Every manufacturer spends heavily on recruiting and retaining right-skilled workers. Yet in many facilities, idle personnel can be found on the shop floor.

Production crews may be on hold while they wait for the configured product specifications or confirmation from the customer on a design change. Engineers may be tasked with simple data entry and product configuration roles, while important design innovations have to wait for spare time.

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Automation improves many of these problems. The question, though, is often which tasks to automate and which to try to fill with workers.

Optimised labour management starts with understanding the current circumstances. Many manufacturers simply lack the insight on shop floor labour and how time invested relates to particular orders.

Without the ability to track labour—from shop floor, to the warehouse, to shipping—the manager is guessing at the cost of running particular machines or functions. This means billing and quotes to customers may be too low—or too high.

At the very least the automation solution should provide plant operators the right information at the right time to increase productivity.

If the plant floor operators are constantly looking for updated job packets, or if supervisors lack clear visibility to team activities, productivity is seriously being impacted—and escaping detection.

Turning the shop floor into a digital hub helps managers control workflows and streamlines processes. When workflows are tracked and monitored through integrated IT solutions, managers often see improvements in speed and productivity.

Event triggers and workflows can be created so that next steps in the production cycle are assigned automatically, eliminating the need for person to make a decision and take action.

For example, the company can track quality metrics throughout the production process (from incoming raw materials, work in progress (WIP), all the way to job receipts) with non-compliance components immediately being removed for the batch—rather than waiting until the final inspection.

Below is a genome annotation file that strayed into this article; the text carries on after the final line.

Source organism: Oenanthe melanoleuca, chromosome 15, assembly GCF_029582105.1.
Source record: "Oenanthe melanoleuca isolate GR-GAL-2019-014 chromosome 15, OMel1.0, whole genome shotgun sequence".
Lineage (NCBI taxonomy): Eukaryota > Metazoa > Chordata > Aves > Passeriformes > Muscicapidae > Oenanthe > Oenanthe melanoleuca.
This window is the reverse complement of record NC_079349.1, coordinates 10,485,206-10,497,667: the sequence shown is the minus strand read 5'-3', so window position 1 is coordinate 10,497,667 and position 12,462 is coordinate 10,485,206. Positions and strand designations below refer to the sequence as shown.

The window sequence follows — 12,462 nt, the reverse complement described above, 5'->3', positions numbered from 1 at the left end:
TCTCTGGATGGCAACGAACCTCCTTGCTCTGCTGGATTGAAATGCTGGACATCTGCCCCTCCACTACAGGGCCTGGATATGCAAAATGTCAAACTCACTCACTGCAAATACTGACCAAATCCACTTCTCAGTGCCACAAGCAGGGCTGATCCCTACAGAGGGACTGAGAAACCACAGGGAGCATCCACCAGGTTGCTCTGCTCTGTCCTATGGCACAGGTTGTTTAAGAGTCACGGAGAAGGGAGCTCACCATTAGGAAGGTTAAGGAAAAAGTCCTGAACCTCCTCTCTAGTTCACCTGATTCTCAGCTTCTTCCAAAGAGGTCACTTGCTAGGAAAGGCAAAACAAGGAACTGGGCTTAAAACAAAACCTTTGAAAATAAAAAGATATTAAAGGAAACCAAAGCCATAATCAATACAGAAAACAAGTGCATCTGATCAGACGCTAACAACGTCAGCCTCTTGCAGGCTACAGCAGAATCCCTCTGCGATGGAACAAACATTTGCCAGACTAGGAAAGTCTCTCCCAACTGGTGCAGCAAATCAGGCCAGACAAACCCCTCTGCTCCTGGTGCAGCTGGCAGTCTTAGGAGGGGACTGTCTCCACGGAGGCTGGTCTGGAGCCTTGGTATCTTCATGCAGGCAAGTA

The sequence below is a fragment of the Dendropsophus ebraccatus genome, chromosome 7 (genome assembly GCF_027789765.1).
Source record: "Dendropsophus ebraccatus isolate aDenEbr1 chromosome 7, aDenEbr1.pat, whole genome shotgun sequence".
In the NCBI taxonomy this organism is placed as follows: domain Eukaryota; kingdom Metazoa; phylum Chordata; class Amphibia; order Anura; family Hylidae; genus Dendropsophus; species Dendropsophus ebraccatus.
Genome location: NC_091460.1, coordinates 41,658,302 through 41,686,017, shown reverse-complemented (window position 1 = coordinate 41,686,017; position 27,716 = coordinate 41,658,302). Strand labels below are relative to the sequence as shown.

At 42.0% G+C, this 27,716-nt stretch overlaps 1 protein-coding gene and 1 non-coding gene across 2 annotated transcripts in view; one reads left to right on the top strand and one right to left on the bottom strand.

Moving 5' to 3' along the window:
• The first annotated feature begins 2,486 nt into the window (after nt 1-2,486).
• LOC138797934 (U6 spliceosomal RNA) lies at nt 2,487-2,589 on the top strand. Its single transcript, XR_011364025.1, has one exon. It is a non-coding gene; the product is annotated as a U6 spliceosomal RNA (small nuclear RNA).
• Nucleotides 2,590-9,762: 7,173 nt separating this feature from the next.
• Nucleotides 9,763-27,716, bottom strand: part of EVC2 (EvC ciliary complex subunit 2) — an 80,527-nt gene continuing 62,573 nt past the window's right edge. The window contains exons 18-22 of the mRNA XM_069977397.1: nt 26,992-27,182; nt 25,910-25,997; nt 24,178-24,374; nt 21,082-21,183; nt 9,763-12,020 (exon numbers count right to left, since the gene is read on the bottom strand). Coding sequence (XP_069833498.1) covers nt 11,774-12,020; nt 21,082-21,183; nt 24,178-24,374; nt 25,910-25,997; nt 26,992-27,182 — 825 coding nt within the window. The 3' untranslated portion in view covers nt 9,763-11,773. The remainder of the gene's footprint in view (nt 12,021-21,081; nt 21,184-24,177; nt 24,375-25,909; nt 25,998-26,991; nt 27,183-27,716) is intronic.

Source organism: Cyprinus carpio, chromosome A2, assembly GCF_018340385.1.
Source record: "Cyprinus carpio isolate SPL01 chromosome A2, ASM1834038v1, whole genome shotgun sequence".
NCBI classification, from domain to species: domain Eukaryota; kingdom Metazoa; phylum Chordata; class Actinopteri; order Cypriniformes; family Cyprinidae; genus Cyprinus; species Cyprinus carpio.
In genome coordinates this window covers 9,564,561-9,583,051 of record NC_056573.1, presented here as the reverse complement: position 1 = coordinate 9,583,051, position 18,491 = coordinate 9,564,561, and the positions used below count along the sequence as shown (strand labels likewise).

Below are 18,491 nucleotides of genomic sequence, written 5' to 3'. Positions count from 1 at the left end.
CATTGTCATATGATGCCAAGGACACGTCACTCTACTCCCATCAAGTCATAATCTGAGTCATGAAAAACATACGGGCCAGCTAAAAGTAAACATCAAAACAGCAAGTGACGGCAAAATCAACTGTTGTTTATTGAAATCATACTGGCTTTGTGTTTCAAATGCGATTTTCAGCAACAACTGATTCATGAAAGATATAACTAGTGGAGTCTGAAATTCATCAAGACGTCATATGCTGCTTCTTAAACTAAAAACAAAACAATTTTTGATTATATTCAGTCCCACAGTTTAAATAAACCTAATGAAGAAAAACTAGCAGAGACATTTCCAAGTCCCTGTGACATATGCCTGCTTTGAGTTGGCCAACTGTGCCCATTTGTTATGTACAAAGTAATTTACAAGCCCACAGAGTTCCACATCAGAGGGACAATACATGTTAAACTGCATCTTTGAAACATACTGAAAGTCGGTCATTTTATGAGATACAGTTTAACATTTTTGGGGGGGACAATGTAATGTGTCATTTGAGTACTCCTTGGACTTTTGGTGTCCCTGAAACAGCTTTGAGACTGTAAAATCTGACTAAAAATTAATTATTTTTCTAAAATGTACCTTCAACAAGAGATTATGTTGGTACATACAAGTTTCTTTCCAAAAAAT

Excessive quality failures can trigger a full quality audit.

Quality and recalls

Tracking abilities can also handle multi-level serial number hierarchies (end item, sub-assemblies, parts etc.); tracking material consumption; scrap rates, and machine run rates.

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Product inspections can be automated and controlled by sensors which are often far more accurate and reliable than human inspectors.

Any anomalies can trigger further reporting and inspection. Such detailed tracking of serial numbers and sub-assemblies helps automate recalls and improves adherence to regulatory mandates.

Product inspections can be automated and controlled by sensors which are often far more accurate and reliable than human inspectors.

Sensors can detect microscopic imperfections and check for weight, volume, size and density in fractions of seconds. By automating the check points, compliance with specifications and tracking reasons behind any quality infractions can be quickly dealt with.

Protecting quality and on-time delivery of goods helps ensure the manufacturer’s brand is protected. Even the manufacturer with multiple locations, sub-contractors and off shore suppliers, can rely on consistent product specification and performance.

In order to remain competitive in today’s highly global economy, it’s important for manufacturers to continually evaluate their current shop floor processes and look for opportunities for improvement.

Modern software solutions improve the capability plus give new insights to generating greater profits and increasing customer satisfaction.